America the Vulnerable appears to increasingly lack the national will to stop the president's latest journey into war. So I was delighted yesterday to watch the clip of Sen. Bob CorkerRobert (Bob) Phillips CorkerCheney set to be face of anti-Trump GOP How leaving Afghanistan cancels our post-9/11 use of force The unflappable Liz Cheney: Why Trump Republicans have struggled to crush her MORE (R-Tenn.) bringing a challenge to Secretary of State John KerryJohn KerryTo address China's coal emissions, the US could use a little help from its friends Equilibrium/Sustainability — Presented by Southern Company — Storms a growing danger for East Coast Israel, Jordan, UAE sign pivotal deal to swap solar energy, desalinated water MORE's new strategy against the Islamic State in Iraq and Syria (ISIS). Kerry and the president are exercising "the worse judgment possible," said Corker. His challenge to Kerry left Sen. Barbara BoxerBarbara Levy BoxerFirst senator formally endorses Bass in LA mayoral bid Bass receives endorsement from EMILY's List Bass gets mayoral endorsement from former California senator MORE (D-Calif.) "shaking and trembling," she said. But today, Corker stands alone between America and spiraling mayhem.
Lonely are the brave who speak up at the beginning of a war, and never has one moved so quickly as this. But worst judgment is ahead. Another decades-long war will certainly require military conscription. It has already been proposed by a variety of military experts and it is just waiting around the corner.
"Why not create a tiered system of military service? While our expeditionary forces — Army, Navy, Air Force and Marines — would remain volunteer and professional, the reserves — particularly the National Guard — might be rebuilt through some form of conscription," Ken Allard recently wrote in support.
But there is always the fear that military conscription may not be equitable. Yes, we should have drafted out of college, they said after Vietnam, so as not to have put the historic burden placed on the more willing and patriotic working-class. If it is of any consolation, I was drafted out of college. And all ethnic groups must certainly be included. But structurally and constitutionally, we are not a country of ad hoc ethnic groups and competing classes. We are a nation of states. Equity is indeed a draft issue and if we are to have a draft the burden must be a shared state by state.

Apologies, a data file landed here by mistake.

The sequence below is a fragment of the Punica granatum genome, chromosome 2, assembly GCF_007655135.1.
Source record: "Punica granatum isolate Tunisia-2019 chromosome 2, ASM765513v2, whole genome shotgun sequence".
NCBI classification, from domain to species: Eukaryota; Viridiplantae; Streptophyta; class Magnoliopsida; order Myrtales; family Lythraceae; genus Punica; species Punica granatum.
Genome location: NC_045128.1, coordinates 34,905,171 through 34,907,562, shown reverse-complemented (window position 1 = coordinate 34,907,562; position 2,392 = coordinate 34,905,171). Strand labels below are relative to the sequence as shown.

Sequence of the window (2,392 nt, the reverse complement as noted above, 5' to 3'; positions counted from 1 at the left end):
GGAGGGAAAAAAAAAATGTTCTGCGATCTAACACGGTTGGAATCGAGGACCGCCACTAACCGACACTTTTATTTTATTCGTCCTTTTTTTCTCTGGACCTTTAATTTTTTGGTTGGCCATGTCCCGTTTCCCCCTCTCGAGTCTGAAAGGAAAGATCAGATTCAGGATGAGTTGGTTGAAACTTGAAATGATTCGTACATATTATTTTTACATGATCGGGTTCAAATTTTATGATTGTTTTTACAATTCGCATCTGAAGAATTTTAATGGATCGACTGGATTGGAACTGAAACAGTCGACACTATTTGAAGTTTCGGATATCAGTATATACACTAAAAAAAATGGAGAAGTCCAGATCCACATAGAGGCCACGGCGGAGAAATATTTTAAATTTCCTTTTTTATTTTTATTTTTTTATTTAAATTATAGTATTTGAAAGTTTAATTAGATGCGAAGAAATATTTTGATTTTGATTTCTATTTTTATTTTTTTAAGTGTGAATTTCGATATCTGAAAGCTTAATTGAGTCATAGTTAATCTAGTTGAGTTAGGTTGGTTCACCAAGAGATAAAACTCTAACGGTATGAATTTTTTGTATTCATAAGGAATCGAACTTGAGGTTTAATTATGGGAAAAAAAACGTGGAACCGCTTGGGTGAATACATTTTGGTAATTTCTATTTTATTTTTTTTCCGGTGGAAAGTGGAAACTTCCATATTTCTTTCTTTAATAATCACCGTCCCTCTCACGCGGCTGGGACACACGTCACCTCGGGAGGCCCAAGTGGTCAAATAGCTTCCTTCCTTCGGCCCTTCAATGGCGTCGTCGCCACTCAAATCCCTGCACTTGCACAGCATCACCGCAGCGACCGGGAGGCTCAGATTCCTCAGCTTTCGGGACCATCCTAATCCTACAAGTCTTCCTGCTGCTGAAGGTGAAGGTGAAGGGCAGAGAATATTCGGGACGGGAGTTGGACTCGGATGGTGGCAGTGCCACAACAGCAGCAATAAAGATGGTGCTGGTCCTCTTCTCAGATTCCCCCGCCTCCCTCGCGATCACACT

But before they start sending out draft notices, they might refer to an op-ed by Danielle Allen of the Institute for Advanced Studies on military service. By the end of the draft in 1973, she writes in The Washington Post, "military service was distributed pretty evenly across regions. But that is no longer true."
"The residential patterns for current veterans and the patterns of state-level contributions of new recruits to the all-volunteer military have a distinct geographic tilt. And tellingly, the map of military service since 1973 aligns closely with electoral maps distinguishing red from blue states," she writes.
Incredibly: "Over the past four decades, which states have disappeared from the top 10? California, New Jersey, Massachusetts and Illinois, all big blue states that have voted Democratic in the past five presidential elections. These states and another blue state, New York, which ranked 12th in 1969, are among the 10 states with the lowest number of post-Vietnam vets per capita. New Jersey comes in 50th of the 50 states; just 1 percent of current residents have served in the military since Vietnam."
I have a proposal here for an equitable draft and I’d be delighted if Corker entertained it, as he has thankfully taken the initiative in this fight which reaches this time to the soul of America.
In order to have fairly distributed military service among states and insure that each state carries its own weight, we continue with the successful and honorable all-volunteer army. But if a state does not reach its fair share through volunteerism, then that state will be subject to military conscription to bring it up to par with the other states.
That way we insure that in the future that Kerry's Massachusetts and Boxer's California share equally in the fight with Corker's loyal Tennesseans and Texas Gov. Rick Perry's (R) Texans.
Quigley is a prize-winning writer who has worked more than 35 years as a book and magazine editor, political commentator and reviewer. For 20 years he has been an amateur farmer, raising Tunis sheep and organic vegetables. He lives in New Hampshire with his wife and four children. Contact him at email@example.com.